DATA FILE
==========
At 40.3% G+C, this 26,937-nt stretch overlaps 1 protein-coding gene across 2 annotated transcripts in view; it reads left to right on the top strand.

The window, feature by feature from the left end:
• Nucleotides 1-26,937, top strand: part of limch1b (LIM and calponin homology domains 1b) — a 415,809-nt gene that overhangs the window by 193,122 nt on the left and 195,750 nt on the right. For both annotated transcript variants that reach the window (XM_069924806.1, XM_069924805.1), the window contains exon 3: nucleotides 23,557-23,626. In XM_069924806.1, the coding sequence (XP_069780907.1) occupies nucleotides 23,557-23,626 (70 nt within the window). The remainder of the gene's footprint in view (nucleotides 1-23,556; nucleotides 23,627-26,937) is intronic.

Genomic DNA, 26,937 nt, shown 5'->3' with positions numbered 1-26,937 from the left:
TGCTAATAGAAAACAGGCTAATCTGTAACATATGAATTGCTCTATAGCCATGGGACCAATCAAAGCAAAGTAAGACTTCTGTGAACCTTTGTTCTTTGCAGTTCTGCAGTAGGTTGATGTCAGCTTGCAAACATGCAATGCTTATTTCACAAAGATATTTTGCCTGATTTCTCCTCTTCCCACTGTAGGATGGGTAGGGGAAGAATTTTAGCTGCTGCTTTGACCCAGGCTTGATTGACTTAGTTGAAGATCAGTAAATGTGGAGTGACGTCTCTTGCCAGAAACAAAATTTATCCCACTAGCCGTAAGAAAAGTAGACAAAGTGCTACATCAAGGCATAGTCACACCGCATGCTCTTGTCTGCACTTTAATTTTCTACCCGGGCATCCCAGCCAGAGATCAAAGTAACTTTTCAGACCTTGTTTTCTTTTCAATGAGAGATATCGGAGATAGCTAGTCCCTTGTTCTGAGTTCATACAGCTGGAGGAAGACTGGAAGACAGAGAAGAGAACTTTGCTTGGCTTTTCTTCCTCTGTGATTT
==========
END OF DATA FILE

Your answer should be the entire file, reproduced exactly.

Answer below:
At 40.3% G+C, this 26,937-nt stretch overlaps 1 protein-coding gene across 2 annotated transcripts in view; it reads left to right on the top strand.

The window, feature by feature from the left end:
• Nucleotides 1-26,937, top strand: part of limch1b (LIM and calponin homology domains 1b) — a 415,809-nt gene that overhangs the window by 193,122 nt on the left and 195,750 nt on the right. For both annotated transcript variants that reach the window (XM_069924806.1, XM_069924805.1), the window contains exon 3: nucleotides 23,557-23,626. In XM_069924806.1, the coding sequence (XP_069780907.1) occupies nucleotides 23,557-23,626 (70 nt within the window). The remainder of the gene's footprint in view (nucleotides 1-23,556; nucleotides 23,627-26,937) is intronic.

Genomic DNA, 26,937 nt, shown 5'->3' with positions numbered 1-26,937 from the left:
TGCTAATAGAAAACAGGCTAATCTGTAACATATGAATTGCTCTATAGCCATGGGACCAATCAAAGCAAAGTAAGACTTCTGTGAACCTTTGTTCTTTGCAGTTCTGCAGTAGGTTGATGTCAGCTTGCAAACATGCAATGCTTATTTCACAAAGATATTTTGCCTGATTTCTCCTCTTCCCACTGTAGGATGGGTAGGGGAAGAATTTTAGCTGCTGCTTTGACCCAGGCTTGATTGACTTAGTTGAAGATCAGTAAATGTGGAGTGACGTCTCTTGCCAGAAACAAAATTTATCCCACTAGCCGTAAGAAAAGTAGACAAAGTGCTACATCAAGGCATAGTCACACCGCATGCTCTTGTCTGCACTTTAATTTTCTACCCGGGCATCCCAGCCAGAGATCAAAGTAACTTTTCAGACCTTGTTTTCTTTTCAATGAGAGATATCGGAGATAGCTAGTCCCTTGTTCTGAGTTCATACAGCTGGAGGAAGACTGGAAGACAGAGAAGAGAACTTTGCTTGGCTTTTCTTCCTCTGTGATTT